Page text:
October 21, 2020
An overall picture: The environmental impacts of a new solar cell technology
A more efficient solar panel sounds great. But what if these new panels consume more toxic materials, or their production consumes a lot of energy? Leiden environmental scientists, together with colleagues from the Fraunhofer ISE, address this multifaceted question in a new publication in the journal Energy & Environmental Science.
More efficient solar cells
"Our research helps developers focus on the most effective sustainable pathways into a brighter future empowered by renewable energy," says first author Carlos Felipe Blanco. "In order to assess the full environmental impact of a new technology, we should look at the complete life cycle from production to waste."
Current solar panels are usually made of silicon. This material is cheap and non-toxic, but it is not very efficient at converting sunlight into electricity. A more advanced type of solar cell technology (III-V/silicon tandem solar cells) incorporates very thin layers of elements such as gallium, indium and arsenic on top of silicon, allowing it to generate nearly fifty percent more electric energy from sunlight. However, some of these materials can be more toxic than silicon, and their incorporation onto the cell requires processing at high temperatures, consuming large amounts of electric energy.
Solar power plants using III-V/silicon cells have not been installed yet, as they are still in the early research and development stage. "We investigated the potential environmental impacts at every stage in the life cycle of these advanced cells," explains Blanco. This way, the researchers found that the largest environmental impact of III-V/silicon cells comes from having to manufacture them with electricity from power plants. Especially when these power plants still rely on burning coal. "This not only affects the climate through CO2 emissions, but the toxic fumes from burning coal also affect ecosystems in various other ways."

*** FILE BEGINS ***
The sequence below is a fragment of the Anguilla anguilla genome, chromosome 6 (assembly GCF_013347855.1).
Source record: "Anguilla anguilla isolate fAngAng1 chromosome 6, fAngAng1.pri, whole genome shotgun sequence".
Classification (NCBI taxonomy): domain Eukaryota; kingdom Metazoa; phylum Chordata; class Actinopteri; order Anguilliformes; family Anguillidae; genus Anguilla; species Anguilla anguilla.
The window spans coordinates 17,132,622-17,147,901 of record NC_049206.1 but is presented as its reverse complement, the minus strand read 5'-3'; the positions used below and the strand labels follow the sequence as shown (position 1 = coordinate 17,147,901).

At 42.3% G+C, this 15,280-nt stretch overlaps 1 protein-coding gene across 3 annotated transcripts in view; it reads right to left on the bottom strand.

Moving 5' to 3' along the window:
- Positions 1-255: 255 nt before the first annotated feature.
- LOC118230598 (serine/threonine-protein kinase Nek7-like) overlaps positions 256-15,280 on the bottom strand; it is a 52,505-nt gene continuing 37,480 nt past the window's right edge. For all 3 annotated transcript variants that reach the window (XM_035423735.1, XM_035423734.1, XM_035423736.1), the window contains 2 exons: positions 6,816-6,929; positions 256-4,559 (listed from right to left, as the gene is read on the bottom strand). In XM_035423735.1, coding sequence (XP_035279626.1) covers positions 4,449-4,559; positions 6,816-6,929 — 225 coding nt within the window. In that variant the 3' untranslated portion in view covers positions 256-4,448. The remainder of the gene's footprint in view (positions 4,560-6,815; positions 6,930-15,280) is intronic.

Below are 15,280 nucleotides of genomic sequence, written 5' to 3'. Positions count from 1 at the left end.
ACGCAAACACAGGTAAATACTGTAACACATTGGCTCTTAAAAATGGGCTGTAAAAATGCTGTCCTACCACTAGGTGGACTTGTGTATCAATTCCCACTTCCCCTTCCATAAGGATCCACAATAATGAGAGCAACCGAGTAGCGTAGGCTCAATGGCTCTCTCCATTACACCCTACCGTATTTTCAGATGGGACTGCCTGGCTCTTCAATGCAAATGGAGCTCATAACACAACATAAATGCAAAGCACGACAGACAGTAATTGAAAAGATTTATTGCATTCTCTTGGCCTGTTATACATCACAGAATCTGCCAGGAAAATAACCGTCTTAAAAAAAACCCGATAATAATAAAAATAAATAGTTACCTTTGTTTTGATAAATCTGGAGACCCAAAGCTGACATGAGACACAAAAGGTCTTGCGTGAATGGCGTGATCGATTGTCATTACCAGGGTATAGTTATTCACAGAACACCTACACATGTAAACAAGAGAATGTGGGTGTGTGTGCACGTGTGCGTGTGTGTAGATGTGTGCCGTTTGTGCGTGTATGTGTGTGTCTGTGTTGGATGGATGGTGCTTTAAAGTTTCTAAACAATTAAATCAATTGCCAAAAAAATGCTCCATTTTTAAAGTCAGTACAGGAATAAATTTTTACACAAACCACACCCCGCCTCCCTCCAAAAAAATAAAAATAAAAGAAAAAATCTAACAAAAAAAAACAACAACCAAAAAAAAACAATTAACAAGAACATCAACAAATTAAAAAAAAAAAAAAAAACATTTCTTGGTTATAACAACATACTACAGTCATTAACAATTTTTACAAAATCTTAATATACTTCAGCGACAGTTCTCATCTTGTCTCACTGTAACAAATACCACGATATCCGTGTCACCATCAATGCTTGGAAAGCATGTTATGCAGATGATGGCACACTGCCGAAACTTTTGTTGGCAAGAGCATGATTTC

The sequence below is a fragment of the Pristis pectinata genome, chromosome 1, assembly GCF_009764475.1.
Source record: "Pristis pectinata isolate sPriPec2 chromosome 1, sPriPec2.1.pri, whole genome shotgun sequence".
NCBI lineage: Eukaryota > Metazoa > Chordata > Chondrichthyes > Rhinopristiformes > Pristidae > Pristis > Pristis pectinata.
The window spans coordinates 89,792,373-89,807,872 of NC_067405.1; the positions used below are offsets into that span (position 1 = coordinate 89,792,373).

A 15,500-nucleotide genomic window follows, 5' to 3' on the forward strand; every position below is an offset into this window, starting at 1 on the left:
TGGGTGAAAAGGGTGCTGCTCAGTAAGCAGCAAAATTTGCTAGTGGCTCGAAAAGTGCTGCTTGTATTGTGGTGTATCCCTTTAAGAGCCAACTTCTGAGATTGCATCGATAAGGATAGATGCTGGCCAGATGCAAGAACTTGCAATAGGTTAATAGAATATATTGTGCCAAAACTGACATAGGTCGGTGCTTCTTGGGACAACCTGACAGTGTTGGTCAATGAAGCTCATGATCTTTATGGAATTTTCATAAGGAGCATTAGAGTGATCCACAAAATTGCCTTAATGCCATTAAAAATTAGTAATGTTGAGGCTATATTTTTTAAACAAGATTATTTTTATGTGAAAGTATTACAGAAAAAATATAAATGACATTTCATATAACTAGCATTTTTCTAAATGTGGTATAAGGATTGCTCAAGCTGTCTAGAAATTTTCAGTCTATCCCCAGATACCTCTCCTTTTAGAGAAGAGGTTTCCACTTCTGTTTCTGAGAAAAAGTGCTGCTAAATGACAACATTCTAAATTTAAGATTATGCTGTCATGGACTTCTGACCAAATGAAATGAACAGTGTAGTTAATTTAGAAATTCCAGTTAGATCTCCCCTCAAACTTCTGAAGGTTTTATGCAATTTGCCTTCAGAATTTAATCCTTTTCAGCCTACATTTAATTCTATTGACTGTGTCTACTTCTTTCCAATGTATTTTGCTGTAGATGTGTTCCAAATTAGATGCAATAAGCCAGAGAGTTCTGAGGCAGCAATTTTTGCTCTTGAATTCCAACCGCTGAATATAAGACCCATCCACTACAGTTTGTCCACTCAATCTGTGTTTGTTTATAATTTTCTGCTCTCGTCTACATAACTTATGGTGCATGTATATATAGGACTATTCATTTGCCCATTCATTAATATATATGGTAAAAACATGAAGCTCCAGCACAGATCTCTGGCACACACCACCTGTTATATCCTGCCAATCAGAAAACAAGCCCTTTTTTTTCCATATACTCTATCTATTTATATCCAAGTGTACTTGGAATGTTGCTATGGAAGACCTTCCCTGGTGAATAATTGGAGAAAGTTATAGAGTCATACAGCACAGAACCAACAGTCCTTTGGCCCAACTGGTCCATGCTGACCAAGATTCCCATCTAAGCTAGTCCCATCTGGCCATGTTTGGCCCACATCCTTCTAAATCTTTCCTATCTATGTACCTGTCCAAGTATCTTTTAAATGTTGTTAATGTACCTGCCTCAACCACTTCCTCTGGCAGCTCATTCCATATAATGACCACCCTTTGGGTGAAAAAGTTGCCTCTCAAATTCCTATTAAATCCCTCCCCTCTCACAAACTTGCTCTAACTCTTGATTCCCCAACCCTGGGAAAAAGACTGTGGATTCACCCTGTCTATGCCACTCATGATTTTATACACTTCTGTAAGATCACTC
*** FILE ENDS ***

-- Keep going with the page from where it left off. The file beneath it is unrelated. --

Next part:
Frank Dimroth from the Fraunhofer ISE adds: "This impact may be overcome by developing more energy-efficient manufacturing processes and of course by moving towards more sustainable electricity. It is astonishing to note that the environmental impact of a new solar cell technology relies on the way how we are producing our electricity today from fossil fuels."
The researchers were further able to confirm that -thanks to the high conversion efficiencies of the new cells- fewer materials are ultimately required per unit of electricity generated. Blanco: "This suggests that continuous innovation in solar cell technology and more energy-efficient technologies can lower the environmental impacts of solar cells."
Blanco and his colleagues relied on several models that take into account many possible industrialisation scenarios—more innovative or conservative. "This careful framing along with an unprecedented level of detail in the models allowed us to give very specific guidance for technology developers and policymakers. We found a few things that matter, but we also found many things that didn't matter as much as initially thought. For example, the use of gallium and arsenic did not pose a major environmental concern in terms of toxicity or resource depletion as only very small quantities of these elements are consumed and they are strongly bound into the crystal structure."
Designing innovation for sustainability is a very complex endeavor, with numerous unforeseen tradeoffs and opportunity costs hiding behind the decisions of emerging technologies. Blanco: "It is of utmost importance that we carefully and systematically ponder the consequences of our decisions. This requires a large amount of data and modeling, but gives us direction on how to engineer processes and devices to avoid harmful effects. If we only look at the potential problems of a new technology, we may be missing out on important opportunities in the future. We can now say with confidence that III-V/Si tandem solar cells have great potential to increase conversion efficiencies in the future. This may lead to less material requirement and finally lower environmental impact. We hope that his technology will soon become a reality."